I was sent a fascinating piece to read last night from a fellow writer [whom I’m infinitely jealous of, as she and her husband are off seeing Rammstein in Canada. Still salty!], who runs a terrific music blog, that you should go check out right here. Seriously, it’s terrific stuff. But the topic of the piece was that Zenimax doesn’t call Elder Scrolls Online an MMO anymore. They’ve really pushed themselves away from that nomenclature, and I read this right as I was going to bed last night. I found myself sitting up in bed, really contemplating how I felt about this. I’ve written about it a few times in the past, and my first experiences with ESO were genuinely awful. At that point in time, it did feel like an MMO. Every zone had levels, it was very hard to group with people because the level differences were so vast. Guilds weren’t taking “new” people in because we weren’t on their level, or whatever excuse they might have. It was “called” Elder Scrolls, but was it? Of course, it wasn’t. You know the big excuse I always heard in the game because I probably mention it every time, but it is significant: Why are there people in my Skyrim? because the first area looked like Skyrim, but it wasn’t. You were the Chosen One, but you can’t shout. It was online though, and there hundreds of people in every town, bitching about that same thing.
It was a real downer. It’s not that MMOs are bad, far from it. One of my favorite games out of any genre right now is an MMO [Final Fantasy XIV]. But I have enormous amounts of respect for Firor and the rest of the Zenimax team. They have put in incredible amounts of work to make Elder Scrolls Online what it should have been from the start: An Elder Scrolls game! One Tamriel was the first and biggest step. This is the biggest step too; One Tamriel created an Elder Scrolls game out of one that should have been right at the start. They spent too much time concerning themselves with what an MMO is, and less time on what their games were. As soon as they leapt over that hurdle, it was smooth sailing as far as I’m concerned. I think Morrowind as an expansion was a tremendous idea too. They needed a land that the most casual fan could recognize. Not everyone recognizes all the various lands, just the major ones represented in Skyrim, Morrowind, Oblivion. Those are the big three, even if they had other hits.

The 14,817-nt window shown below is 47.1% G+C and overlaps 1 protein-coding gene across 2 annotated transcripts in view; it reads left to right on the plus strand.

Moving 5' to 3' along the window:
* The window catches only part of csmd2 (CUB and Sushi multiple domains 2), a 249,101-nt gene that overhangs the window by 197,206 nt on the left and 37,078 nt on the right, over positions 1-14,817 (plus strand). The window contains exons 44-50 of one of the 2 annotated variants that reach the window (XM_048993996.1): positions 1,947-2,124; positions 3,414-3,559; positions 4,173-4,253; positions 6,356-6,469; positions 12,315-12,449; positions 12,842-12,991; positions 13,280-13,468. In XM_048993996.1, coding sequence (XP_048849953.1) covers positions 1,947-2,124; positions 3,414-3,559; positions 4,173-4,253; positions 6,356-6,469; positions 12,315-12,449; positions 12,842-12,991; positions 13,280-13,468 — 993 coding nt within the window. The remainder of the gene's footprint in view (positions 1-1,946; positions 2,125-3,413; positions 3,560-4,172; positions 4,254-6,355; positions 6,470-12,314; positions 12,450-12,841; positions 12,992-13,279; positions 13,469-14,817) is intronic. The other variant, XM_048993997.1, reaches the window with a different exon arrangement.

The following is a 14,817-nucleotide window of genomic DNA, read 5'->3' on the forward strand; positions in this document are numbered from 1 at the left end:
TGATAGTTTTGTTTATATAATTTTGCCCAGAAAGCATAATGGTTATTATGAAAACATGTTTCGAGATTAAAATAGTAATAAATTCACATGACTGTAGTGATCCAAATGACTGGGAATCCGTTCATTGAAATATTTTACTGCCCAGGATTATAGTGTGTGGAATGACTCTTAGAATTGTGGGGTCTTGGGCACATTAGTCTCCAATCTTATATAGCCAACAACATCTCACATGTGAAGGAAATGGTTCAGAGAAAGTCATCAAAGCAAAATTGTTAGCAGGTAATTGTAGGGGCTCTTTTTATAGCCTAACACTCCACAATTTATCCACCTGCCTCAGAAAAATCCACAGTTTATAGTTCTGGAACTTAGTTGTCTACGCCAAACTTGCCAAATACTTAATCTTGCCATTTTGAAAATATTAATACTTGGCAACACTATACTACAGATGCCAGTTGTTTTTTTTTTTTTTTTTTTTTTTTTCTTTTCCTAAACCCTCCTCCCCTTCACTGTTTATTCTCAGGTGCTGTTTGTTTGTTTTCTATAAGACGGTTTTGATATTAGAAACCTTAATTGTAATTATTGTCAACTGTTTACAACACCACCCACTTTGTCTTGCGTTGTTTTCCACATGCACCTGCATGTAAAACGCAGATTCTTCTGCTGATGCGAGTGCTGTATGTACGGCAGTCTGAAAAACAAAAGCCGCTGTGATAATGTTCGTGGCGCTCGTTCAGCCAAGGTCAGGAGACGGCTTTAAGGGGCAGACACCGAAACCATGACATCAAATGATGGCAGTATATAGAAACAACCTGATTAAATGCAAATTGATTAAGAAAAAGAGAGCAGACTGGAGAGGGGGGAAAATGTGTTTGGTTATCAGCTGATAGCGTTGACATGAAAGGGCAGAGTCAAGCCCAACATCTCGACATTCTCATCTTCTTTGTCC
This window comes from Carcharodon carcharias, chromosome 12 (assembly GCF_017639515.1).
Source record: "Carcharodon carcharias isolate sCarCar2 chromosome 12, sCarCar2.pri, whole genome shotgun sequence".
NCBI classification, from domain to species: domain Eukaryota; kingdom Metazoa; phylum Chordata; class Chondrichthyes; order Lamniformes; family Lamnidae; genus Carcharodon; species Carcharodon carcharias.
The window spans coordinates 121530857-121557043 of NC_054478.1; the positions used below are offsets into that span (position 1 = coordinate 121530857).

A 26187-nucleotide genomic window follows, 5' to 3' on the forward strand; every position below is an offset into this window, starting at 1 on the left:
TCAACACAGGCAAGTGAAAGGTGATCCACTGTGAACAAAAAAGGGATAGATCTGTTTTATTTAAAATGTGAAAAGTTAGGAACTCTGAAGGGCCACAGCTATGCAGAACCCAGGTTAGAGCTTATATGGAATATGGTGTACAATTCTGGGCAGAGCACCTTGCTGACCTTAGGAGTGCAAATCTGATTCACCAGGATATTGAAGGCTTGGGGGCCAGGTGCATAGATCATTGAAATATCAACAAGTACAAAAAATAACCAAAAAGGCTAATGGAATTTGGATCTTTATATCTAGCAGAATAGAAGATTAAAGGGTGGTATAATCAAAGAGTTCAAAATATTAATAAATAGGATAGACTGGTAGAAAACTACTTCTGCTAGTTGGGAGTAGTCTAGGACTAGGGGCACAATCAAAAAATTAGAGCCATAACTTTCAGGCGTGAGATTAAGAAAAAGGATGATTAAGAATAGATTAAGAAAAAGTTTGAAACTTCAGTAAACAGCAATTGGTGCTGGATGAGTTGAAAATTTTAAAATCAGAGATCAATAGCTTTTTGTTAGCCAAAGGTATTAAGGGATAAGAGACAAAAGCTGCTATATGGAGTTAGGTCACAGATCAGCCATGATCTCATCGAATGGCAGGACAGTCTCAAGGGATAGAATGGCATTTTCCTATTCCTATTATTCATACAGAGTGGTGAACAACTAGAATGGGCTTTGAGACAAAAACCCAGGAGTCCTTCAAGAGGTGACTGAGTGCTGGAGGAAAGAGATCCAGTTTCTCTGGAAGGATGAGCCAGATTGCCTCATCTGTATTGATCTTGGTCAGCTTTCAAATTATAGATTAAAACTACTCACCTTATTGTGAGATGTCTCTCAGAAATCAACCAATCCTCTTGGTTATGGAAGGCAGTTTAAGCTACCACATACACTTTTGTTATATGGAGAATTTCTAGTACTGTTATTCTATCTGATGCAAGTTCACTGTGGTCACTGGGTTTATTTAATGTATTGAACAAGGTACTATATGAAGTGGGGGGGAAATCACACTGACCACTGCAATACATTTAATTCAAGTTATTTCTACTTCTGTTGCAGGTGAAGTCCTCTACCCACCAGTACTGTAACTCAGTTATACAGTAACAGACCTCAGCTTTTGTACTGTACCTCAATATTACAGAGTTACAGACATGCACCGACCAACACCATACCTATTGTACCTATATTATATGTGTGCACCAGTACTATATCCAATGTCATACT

And honestly? I think people are tired of Skyrim. I’m tired of Skyrim anyway. Every console has it, and while I think it’s a good game, I don’t ever want to purchase it again. So Morrowind is the right choice. 700 years in the past, the hardcore fans get to help set one of their favorites in motion, and the casual fans can explore a gorgeous world that is familiar, but they haven’t truly gotten into. This will lead them to want more, I think. Do I think a single-player Morrowind/Oblivion update would sell? I really do. The other thing I think that makes this such a departure from the MMO scene is freedom. You don’t have to group with people, you don’t have to explore the same path the same way. You have choices, you can do anything, anytime. MMOs don’t let you do that.
Elder Scrolls Online is more like an Immersive Multiplayer RPG. Yeah, they should embrace the word “Immersive”.